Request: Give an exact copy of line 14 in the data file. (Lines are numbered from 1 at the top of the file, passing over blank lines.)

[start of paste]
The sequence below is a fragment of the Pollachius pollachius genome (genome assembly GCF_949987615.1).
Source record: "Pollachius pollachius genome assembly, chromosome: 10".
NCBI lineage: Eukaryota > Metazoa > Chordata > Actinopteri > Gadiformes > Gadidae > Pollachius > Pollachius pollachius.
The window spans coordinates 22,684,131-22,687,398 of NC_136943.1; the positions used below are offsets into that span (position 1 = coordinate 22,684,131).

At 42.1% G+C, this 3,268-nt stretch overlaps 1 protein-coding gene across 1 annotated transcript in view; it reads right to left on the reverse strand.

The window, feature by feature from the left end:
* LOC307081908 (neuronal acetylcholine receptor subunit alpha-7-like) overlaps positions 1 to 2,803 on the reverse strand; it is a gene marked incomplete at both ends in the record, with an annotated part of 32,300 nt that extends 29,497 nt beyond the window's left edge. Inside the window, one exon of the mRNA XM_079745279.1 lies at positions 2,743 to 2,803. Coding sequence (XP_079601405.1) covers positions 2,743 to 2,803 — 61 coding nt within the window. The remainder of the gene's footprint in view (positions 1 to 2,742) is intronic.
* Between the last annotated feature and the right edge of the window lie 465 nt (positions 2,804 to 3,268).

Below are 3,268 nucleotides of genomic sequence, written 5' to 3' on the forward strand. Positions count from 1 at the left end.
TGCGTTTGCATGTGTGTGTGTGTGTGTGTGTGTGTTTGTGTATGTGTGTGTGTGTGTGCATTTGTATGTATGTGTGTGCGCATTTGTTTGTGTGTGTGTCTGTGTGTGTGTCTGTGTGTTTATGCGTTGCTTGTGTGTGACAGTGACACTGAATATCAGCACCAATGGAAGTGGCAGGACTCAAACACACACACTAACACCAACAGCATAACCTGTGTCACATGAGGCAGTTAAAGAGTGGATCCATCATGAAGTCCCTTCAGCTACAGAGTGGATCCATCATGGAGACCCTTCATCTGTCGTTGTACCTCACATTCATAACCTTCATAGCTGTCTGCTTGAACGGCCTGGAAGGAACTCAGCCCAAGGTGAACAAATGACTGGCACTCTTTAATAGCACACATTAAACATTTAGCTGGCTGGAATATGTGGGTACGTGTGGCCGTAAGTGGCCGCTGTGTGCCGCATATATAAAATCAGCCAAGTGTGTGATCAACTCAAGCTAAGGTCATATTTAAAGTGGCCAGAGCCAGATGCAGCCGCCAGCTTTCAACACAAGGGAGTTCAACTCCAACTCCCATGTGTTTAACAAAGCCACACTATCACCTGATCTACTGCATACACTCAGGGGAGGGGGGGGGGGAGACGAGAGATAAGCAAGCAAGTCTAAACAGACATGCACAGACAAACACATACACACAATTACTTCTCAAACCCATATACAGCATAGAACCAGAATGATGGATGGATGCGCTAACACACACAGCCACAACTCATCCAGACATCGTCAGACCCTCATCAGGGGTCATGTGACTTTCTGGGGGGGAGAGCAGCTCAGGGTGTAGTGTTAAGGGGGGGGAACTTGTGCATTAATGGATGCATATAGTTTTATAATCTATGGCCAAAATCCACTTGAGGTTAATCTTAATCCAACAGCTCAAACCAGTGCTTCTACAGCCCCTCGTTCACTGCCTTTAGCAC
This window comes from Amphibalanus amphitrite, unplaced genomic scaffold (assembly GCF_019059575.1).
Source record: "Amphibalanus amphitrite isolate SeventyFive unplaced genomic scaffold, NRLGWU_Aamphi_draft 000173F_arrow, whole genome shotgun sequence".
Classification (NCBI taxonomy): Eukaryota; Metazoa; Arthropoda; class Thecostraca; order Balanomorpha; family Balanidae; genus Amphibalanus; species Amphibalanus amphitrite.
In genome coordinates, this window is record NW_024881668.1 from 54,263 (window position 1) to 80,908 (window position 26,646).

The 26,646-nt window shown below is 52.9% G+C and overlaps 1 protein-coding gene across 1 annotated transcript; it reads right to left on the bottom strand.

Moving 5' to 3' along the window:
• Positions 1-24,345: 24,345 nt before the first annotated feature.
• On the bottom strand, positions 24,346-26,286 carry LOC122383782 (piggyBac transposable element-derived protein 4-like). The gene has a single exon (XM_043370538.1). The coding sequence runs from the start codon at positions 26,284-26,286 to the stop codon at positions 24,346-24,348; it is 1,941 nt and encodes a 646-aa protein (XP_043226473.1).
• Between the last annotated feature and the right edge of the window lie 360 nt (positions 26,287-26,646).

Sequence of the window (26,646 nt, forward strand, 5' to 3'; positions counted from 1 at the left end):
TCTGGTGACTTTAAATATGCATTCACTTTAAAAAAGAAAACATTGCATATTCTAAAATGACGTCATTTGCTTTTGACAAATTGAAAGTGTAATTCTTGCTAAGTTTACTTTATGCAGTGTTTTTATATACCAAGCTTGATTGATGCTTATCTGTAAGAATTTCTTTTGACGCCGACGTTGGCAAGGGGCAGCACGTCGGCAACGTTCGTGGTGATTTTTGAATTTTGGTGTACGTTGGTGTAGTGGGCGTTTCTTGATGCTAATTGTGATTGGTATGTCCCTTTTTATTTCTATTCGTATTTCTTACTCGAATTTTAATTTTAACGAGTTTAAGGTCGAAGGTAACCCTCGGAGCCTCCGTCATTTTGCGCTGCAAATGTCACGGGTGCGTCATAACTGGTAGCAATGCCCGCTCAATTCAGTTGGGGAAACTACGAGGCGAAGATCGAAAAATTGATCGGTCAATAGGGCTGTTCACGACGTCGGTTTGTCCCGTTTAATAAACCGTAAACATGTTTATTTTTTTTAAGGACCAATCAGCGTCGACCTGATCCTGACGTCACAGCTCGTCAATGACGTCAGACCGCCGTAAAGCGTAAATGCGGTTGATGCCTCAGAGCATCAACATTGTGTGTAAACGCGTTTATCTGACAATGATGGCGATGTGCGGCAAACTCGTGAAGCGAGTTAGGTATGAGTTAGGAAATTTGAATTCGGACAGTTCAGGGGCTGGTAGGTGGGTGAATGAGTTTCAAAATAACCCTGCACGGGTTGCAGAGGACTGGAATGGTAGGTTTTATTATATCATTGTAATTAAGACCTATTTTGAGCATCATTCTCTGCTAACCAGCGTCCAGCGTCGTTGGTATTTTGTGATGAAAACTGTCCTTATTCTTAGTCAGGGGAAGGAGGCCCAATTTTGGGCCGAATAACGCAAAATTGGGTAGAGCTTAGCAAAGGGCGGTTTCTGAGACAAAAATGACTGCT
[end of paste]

In genome coordinates, this window is record NW_024881668.1 from 54,263 (window position 1) to 80,908 (window position 26,646).